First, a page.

Born in a landlocked town in the center of Kansas, Pip is tall, flat, smart, funny, and supernaturally buoyant. On land, she has her share of troubles: an agoraphobic mother, a lost father, and a school full of nuns who just want her to sit still. But in the water, Pip is unstoppable. Swimming her way from a small Midwestern team to the Barcelona Olympics, Pip’s journey is the story of a young girl with an unsinkable spirit, struggling to stay afloat in the only way she can.
From the Trade Paperback edition.
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|Title of Suspense & Thrillers eBook: Swimming|
|Release Date: 07-14-2009|
|Allowed Countries (hover)|
|Publisher: Knopf Doubleday Publishing Group|
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I’m a problematic infant but everything seems okay to me. I’m sitting in Leonard’s arms grabbing at his nose. I have no idea how prehistoric my face is, am smiling a gaping, openmouthed smile that pushes the fat up around my eyes, causing a momentary blackout. When the world turns black, I scream. I’m blessed with unusual eyebrow mobility; when I scream, they scream with me. Leonard pats my back, bouncing me gently up and down; his face is tired and drawn and as green as the lime green paint the nuns use for their windowsills. I recover quickly, push his big nose in with all my force, have no idea that a perfect replica is sitting in the middle of my own face just waiting to grow.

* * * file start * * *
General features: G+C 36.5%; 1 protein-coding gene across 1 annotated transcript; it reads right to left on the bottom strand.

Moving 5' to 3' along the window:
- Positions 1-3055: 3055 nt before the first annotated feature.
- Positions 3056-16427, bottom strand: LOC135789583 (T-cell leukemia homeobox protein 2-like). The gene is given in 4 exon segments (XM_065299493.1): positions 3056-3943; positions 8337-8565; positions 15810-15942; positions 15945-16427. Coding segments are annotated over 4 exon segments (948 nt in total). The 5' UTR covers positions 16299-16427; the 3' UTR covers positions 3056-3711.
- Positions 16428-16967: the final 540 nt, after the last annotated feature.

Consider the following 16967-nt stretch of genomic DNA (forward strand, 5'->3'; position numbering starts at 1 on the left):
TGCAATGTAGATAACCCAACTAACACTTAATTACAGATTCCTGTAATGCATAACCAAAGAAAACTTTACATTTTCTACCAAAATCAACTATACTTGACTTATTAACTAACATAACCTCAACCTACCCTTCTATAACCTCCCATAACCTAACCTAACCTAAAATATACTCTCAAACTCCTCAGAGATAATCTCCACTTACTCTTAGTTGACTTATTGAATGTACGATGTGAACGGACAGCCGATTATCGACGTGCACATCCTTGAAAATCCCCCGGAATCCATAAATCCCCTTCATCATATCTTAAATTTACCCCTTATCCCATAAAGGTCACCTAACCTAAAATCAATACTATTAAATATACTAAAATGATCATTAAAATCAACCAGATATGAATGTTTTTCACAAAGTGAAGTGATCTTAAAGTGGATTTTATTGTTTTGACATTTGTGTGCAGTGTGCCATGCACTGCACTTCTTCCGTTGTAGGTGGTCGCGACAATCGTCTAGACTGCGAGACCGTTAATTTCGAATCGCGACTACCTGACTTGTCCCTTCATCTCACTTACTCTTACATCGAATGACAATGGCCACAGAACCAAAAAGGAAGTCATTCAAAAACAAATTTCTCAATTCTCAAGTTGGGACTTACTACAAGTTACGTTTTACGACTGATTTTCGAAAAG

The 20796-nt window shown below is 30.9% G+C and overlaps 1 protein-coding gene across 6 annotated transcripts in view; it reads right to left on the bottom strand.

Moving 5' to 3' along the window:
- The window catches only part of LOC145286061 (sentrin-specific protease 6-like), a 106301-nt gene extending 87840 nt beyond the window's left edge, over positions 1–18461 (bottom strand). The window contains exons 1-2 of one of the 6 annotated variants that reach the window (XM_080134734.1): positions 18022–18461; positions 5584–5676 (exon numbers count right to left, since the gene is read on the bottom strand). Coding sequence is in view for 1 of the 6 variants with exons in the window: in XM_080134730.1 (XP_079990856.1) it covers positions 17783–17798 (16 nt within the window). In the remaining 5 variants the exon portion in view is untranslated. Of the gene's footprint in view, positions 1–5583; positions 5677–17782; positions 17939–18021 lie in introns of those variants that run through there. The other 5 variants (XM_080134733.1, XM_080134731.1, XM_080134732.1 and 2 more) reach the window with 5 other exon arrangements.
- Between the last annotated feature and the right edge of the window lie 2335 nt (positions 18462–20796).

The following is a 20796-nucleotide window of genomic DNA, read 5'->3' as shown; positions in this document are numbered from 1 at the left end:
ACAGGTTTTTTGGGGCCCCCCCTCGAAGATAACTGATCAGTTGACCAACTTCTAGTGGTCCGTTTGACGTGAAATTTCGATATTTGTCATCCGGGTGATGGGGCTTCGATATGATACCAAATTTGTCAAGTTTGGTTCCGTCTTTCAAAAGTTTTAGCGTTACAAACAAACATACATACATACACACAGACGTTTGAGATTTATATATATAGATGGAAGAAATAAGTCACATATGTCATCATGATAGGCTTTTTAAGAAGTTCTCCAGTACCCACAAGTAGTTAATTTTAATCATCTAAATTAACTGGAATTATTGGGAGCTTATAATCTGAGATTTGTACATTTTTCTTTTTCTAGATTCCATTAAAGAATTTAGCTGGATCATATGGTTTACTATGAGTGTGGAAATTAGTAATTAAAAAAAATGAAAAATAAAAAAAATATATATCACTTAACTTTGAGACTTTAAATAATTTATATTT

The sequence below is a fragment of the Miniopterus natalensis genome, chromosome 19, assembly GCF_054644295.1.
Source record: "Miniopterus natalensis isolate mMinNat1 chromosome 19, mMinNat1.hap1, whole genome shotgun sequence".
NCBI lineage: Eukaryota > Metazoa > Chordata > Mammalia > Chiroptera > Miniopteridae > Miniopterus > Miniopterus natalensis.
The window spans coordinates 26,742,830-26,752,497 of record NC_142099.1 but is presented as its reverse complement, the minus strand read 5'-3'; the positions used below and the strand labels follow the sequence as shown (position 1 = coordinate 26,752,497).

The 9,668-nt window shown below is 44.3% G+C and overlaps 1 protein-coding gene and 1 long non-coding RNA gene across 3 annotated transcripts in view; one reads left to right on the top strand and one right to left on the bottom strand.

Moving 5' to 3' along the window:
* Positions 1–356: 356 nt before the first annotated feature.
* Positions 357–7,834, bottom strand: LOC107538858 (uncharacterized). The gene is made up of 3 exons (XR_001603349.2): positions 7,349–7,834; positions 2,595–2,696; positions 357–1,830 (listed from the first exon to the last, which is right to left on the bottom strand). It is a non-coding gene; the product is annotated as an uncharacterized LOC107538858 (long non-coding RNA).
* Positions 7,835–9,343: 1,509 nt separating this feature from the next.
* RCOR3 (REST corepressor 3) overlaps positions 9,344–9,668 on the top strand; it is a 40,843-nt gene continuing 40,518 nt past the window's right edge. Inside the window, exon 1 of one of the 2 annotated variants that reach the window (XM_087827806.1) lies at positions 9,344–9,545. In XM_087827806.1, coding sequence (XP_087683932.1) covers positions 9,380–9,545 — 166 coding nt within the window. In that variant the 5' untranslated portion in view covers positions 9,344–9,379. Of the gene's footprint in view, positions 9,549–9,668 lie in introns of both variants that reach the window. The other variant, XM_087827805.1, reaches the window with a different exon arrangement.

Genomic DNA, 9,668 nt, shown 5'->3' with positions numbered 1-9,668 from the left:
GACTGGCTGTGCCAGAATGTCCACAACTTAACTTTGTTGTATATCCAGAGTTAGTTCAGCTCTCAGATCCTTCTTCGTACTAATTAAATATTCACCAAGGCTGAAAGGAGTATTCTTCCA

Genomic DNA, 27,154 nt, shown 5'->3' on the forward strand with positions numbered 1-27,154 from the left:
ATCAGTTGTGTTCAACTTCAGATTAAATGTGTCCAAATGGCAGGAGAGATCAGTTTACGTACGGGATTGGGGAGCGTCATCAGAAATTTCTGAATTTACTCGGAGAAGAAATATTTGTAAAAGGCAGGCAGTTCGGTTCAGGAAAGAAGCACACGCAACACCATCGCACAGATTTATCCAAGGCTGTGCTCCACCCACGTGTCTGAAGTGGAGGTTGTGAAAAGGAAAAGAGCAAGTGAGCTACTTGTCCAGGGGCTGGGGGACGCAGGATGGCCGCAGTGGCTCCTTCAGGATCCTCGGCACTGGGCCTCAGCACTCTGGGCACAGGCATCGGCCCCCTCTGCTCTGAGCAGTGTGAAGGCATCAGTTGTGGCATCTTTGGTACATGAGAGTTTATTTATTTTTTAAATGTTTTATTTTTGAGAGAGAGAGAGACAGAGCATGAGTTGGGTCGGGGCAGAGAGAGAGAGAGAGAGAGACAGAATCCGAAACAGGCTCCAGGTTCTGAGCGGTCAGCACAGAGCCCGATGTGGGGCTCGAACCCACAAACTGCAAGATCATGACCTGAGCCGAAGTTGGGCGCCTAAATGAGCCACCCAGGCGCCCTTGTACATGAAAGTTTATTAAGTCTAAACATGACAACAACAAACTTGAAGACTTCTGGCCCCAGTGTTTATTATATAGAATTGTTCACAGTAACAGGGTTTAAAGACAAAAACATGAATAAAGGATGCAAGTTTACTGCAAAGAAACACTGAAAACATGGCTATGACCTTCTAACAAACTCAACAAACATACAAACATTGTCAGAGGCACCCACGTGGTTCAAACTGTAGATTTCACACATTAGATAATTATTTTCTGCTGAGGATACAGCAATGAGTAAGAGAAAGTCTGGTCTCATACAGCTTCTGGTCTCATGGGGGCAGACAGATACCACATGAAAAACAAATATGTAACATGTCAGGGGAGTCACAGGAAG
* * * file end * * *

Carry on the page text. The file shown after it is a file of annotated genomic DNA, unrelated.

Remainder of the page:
I have seven chins varying in size and volume; crevasses things get stuck in that my mother has to excavate carefully after each bath. We have ceremonies: Each morning she leans in toward me with a cotton ball dipped in baby oil, two purple sandbags of fatigue carefully holding down her eyes, and each morning I karate-kick the open bottle of baby oil out of her hand. Today she burst into tears as the bottle whizzed past her ear, shooting a trail of shiny oil across the room. I wailed with her in loving solidarity, the fat above my ankles flapping over my monstrous feet like loose tights.
I live simply; when something doesn’t seem okay, I scream until it is again. I do not like closing my eyes to discover there is no music, lights, or people I know inside. I do not like being alone, being alone with Bron, finding myself in my bed alone, waking up in my car seat with no one in sight, the sound of silence. If I fall asleep listening to the beat of my mother’s heart, pacing...